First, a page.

In A SPOONFUL OF MAGIC Irene Radford tackles the Liar - and the white lie, and the forgivable lie.

We touched on A Spoonful of Magic in this post on writing the inner dialogue of the Character being lied to: https://aliendjinnromances.blogspot.com/2018/04/dialogue-part-14-writing-inner-dialogue.html

I've discussed many other novels in these blogs which raise issues prominent in our current headlines, twist them to a different perspective, and treat them from an Alien point of view.  It is my favorite type of literature, so I talk about it a lot.

There are two basic ways of creating a novel-theme from these unconscious assumptions.

  1.  You can start with the broadest, most abstract conceptual topic and narrow it down, step by step, until it's small enough to fit into a novel, or series of novels.
  2.  You can start with whatever you are burning up to say about the world we live in, the "answer" to the problem of the day, and search for what enveloping categories surround that answer which is so very personal to you, what Postulates prove your answer, and what Axioms are necessary to prove those Postulates.

Whichever process you use, once you have a solid grip on what answer your Main Character will advocate, you will need to chart the path to that answer that your Main Character will follow.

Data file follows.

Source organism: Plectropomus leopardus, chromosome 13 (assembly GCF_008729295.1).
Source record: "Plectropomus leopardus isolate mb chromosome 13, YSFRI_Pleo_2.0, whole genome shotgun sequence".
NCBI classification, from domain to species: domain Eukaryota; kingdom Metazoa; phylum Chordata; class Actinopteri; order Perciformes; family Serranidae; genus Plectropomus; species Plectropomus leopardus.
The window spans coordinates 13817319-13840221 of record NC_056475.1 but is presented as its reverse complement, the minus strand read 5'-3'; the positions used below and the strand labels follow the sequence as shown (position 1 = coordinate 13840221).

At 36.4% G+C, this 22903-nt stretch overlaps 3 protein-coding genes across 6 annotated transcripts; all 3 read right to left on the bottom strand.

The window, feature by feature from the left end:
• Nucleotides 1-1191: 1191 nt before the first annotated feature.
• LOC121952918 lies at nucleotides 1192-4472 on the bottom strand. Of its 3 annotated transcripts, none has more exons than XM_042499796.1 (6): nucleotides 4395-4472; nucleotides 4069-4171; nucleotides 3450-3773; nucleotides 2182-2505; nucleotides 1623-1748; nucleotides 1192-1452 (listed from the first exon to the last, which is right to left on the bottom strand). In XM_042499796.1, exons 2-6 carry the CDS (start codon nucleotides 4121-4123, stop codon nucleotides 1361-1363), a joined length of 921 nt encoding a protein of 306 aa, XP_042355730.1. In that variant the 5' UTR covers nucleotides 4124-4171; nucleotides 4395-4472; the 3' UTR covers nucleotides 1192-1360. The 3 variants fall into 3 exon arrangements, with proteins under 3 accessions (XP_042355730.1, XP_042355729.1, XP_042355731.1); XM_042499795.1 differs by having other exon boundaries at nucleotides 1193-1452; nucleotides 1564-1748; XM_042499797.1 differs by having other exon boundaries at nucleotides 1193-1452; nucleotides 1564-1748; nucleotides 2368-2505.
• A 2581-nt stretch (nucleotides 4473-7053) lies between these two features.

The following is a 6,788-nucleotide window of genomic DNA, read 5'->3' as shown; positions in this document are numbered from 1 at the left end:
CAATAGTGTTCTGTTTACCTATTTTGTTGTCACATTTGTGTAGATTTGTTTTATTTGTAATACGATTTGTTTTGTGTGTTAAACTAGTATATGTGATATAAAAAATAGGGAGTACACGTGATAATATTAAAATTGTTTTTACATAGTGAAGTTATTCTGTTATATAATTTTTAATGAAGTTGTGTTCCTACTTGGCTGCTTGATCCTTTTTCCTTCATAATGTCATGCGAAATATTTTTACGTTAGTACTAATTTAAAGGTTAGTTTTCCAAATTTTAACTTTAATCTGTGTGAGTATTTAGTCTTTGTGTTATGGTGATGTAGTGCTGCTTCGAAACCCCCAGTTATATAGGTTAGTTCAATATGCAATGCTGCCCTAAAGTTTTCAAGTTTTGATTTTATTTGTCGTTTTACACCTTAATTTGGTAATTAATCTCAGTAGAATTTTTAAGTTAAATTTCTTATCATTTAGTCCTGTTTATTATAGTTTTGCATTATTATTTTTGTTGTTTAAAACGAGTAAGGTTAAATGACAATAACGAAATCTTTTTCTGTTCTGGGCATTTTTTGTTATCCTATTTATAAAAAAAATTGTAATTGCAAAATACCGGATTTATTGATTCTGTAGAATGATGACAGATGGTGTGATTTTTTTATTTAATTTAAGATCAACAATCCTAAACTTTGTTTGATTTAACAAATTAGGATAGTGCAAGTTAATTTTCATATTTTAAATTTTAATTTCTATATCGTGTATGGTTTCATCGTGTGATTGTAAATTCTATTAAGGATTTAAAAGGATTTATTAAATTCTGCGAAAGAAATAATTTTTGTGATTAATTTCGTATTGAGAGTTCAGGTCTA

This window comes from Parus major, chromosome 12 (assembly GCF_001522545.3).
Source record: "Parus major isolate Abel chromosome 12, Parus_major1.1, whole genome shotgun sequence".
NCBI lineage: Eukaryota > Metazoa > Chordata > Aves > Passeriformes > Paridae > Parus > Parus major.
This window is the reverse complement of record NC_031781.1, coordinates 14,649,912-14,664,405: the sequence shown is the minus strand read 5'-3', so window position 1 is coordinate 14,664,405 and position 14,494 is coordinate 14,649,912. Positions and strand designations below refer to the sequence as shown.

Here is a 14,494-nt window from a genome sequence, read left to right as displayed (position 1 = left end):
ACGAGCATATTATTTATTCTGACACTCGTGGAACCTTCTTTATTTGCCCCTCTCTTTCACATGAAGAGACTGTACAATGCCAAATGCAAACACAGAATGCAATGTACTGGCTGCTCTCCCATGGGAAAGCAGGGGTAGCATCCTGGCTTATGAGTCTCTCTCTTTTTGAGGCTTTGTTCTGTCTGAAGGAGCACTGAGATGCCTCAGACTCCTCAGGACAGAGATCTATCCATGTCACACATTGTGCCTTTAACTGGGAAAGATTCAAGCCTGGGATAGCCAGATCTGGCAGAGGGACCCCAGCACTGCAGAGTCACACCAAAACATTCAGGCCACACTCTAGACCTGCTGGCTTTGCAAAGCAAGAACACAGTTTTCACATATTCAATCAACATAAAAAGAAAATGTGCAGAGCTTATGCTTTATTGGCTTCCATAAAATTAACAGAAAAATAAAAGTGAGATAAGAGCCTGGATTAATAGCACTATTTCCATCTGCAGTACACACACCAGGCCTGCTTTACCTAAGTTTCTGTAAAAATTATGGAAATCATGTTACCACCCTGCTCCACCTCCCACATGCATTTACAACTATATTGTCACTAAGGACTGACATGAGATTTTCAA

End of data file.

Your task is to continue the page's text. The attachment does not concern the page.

Whatever answer you choose remember an answer is a theme and every theme is part of a larger theme, like the layers on a pearl.

Also never forget the essence of story is conflict, and each side of a conflict has a theme.

The two main characters who are in conflict have arrived at different answers.

They may be using the same Axioms and Postulates to prove their answers, but still getting different answers and thus advocating different courses of action.

One or the other (or both) have made an error.

It is possible the error is rooted in adopting the unconscious assumptions (beliefs) of the Group the Character had to fit into as an infant/toddler/child -- family, school, religion, street gang.

Correcting an unconscious assumption requires making it conscious, and that is usually a traumatic experience -- (technical literary term for this sensation is Cognitive Dissonance.)

Theme is abstract.  You have to symbolize it.  The answers your characters advocate are concrete.  You have to show-don't-tell what they advocate and why.

You can't talk about the story.  You have to tell the story.  Sometimes it is best not to know what the theme is until you've written out the whole story, scene by scene.

At that point, you will be second-drafting to cut out any material that obscures the conflicting thematic statements.  That process is called editing.  It's hard and time consuming.